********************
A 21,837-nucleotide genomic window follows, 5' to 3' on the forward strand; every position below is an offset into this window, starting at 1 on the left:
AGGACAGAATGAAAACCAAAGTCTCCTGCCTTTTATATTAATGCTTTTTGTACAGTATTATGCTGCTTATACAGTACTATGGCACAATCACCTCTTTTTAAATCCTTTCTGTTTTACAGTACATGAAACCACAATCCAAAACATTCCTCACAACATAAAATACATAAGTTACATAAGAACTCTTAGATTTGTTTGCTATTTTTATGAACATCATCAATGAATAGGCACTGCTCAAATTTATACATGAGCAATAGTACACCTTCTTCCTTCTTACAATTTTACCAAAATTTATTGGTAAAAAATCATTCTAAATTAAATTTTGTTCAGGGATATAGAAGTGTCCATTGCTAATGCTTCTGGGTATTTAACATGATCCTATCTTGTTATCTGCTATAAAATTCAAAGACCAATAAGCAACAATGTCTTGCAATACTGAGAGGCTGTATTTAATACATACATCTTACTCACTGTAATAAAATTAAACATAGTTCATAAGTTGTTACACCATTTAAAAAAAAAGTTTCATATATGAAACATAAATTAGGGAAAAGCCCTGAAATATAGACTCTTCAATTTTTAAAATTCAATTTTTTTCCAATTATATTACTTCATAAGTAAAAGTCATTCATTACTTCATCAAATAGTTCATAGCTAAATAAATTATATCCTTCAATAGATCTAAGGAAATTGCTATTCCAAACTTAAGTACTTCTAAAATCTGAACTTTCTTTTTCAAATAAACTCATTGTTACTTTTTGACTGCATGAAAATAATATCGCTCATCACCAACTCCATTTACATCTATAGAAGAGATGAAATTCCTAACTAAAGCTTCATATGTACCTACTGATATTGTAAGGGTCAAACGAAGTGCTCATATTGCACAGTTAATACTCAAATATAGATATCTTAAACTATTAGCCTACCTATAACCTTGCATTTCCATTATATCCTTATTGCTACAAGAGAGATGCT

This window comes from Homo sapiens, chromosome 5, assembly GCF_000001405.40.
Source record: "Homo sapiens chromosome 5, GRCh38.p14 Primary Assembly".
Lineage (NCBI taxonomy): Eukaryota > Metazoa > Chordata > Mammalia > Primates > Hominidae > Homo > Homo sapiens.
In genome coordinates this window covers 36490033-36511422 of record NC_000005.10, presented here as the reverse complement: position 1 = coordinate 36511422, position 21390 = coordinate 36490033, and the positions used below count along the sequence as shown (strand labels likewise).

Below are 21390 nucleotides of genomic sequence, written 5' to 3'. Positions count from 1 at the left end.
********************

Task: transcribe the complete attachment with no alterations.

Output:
A 21,837-nucleotide genomic window follows, 5' to 3' on the forward strand; every position below is an offset into this window, starting at 1 on the left:
AGGACAGAATGAAAACCAAAGTCTCCTGCCTTTTATATTAATGCTTTTTGTACAGTATTATGCTGCTTATACAGTACTATGGCACAATCACCTCTTTTTAAATCCTTTCTGTTTTACAGTACATGAAACCACAATCCAAAACATTCCTCACAACATAAAATACATAAGTTACATAAGAACTCTTAGATTTGTTTGCTATTTTTATGAACATCATCAATGAATAGGCACTGCTCAAATTTATACATGAGCAATAGTACACCTTCTTCCTTCTTACAATTTTACCAAAATTTATTGGTAAAAAATCATTCTAAATTAAATTTTGTTCAGGGATATAGAAGTGTCCATTGCTAATGCTTCTGGGTATTTAACATGATCCTATCTTGTTATCTGCTATAAAATTCAAAGACCAATAAGCAACAATGTCTTGCAATACTGAGAGGCTGTATTTAATACATACATCTTACTCACTGTAATAAAATTAAACATAGTTCATAAGTTGTTACACCATTTAAAAAAAAAGTTTCATATATGAAACATAAATTAGGGAAAAGCCCTGAAATATAGACTCTTCAATTTTTAAAATTCAATTTTTTTCCAATTATATTACTTCATAAGTAAAAGTCATTCATTACTTCATCAAATAGTTCATAGCTAAATAAATTATATCCTTCAATAGATCTAAGGAAATTGCTATTCCAAACTTAAGTACTTCTAAAATCTGAACTTTCTTTTTCAAATAAACTCATTGTTACTTTTTGACTGCATGAAAATAATATCGCTCATCACCAACTCCATTTACATCTATAGAAGAGATGAAATTCCTAACTAAAGCTTCATATGTACCTACTGATATTGTAAGGGTCAAACGAAGTGCTCATATTGCACAGTTAATACTCAAATATAGATATCTTAAACTATTAGCCTACCTATAACCTTGCATTTCCATTATATCCTTATTGCTACAAGAGAGATGCT

This window comes from Homo sapiens, chromosome 5, assembly GCF_000001405.40.
Source record: "Homo sapiens chromosome 5, GRCh38.p14 Primary Assembly".
Lineage (NCBI taxonomy): Eukaryota > Metazoa > Chordata > Mammalia > Primates > Hominidae > Homo > Homo sapiens.
In genome coordinates this window covers 36490033-36511422 of record NC_000005.10, presented here as the reverse complement: position 1 = coordinate 36511422, position 21390 = coordinate 36490033, and the positions used below count along the sequence as shown (strand labels likewise).

Below are 21390 nucleotides of genomic sequence, written 5' to 3'. Positions count from 1 at the left end.